That is a useful reminder that an administration's policies can take a very different direction from what a candidate promises or expects. However, if Barack Obama wins tomorrow, it appears he will not face such fundamental differences of opinion among Democratic policy advisors. In the Times, Robert Rubin and Jared Bernstein (of a left-ish think tank) were able to smooth over the differences enough to write a joint op-ed.
Though if one reads carefully, it seems the smoothing over is not quite complete; for example, they write:
In more stable times, a budget deficit equivalent to roughly 2 percent of G.D.P. will keep the debt-to-G.D.P. ratio constant, a legitimate fiscal policy goal. In flush times, a smaller deficit would lower the debt ratio and that might be desirable."Might be desirable"? Sounds like something written by two people who don't fully agree...
Anyhow, Ezra Klein says:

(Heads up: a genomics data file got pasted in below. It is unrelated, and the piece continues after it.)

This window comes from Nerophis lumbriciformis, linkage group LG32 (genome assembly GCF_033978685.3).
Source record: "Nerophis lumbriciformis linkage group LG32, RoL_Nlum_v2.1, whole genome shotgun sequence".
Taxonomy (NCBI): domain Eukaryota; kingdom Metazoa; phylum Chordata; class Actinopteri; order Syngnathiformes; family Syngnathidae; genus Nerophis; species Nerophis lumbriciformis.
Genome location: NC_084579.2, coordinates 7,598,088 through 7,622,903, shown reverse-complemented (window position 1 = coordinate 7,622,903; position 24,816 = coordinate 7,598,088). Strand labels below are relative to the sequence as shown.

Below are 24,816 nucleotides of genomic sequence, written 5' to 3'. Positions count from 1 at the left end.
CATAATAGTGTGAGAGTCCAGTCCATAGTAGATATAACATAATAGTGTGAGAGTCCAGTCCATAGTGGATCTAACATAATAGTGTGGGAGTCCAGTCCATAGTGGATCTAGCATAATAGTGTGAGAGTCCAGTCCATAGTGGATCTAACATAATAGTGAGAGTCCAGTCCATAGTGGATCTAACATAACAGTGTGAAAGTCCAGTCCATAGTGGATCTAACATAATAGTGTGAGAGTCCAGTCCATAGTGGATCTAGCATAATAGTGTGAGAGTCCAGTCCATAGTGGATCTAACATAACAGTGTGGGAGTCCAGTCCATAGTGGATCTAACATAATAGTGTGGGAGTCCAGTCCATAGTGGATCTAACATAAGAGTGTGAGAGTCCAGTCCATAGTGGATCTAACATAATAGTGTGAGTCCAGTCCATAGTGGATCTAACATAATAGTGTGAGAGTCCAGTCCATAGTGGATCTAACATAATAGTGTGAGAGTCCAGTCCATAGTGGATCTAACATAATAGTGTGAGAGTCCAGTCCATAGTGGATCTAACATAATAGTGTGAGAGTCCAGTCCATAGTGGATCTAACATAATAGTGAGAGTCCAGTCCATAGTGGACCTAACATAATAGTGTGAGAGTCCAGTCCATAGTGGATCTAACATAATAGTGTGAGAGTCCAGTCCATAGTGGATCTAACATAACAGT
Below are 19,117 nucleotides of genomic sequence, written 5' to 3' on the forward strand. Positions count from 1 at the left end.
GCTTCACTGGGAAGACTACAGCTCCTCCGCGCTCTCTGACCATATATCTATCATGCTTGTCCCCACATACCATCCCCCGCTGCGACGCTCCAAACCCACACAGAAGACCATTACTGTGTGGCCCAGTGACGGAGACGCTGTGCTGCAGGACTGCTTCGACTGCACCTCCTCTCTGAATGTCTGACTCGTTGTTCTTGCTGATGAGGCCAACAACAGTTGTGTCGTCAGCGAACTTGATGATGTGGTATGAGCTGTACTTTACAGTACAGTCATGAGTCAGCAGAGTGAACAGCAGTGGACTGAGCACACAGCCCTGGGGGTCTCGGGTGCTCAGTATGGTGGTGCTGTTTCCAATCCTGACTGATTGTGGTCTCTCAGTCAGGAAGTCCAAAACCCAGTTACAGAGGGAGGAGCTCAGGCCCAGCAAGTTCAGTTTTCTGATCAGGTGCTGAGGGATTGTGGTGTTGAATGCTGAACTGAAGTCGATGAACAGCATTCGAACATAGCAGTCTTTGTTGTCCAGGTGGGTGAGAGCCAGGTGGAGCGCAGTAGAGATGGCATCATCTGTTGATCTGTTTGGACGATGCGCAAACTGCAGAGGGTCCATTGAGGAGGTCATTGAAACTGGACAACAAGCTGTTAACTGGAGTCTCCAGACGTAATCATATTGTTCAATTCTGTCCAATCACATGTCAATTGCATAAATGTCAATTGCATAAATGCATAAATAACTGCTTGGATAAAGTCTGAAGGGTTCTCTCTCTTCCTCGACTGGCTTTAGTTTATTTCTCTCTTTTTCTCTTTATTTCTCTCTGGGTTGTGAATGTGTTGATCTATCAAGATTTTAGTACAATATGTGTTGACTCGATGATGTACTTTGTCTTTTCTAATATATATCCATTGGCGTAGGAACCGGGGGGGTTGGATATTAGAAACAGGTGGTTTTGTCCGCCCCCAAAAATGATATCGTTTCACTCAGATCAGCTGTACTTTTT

[W]hat you can see, at least in the short-term, is an incredible level of consensus on large scale stimulus targeted at infrastructure investment. And this sort of elite unanimity matters, as all manner of wavering congressfolk will go to their chosen sage and get the same answer, rather than being divided by slightly esoteric, intra-wonk rivalries.Matthew Yglesias writes:
The real question going forward will be whether self-described centrist legislators are willing to heed the advice of Rubin, Summers, and others about the essential need for stimulus, for new spending on infrastructure, and for major investments in health care and education or whether they’re going to choose to play the role of spoilers and try to grab as much special interest cash as possible for their troubles.See also: EconomistMom, who says "we can get along." (yes, we can?)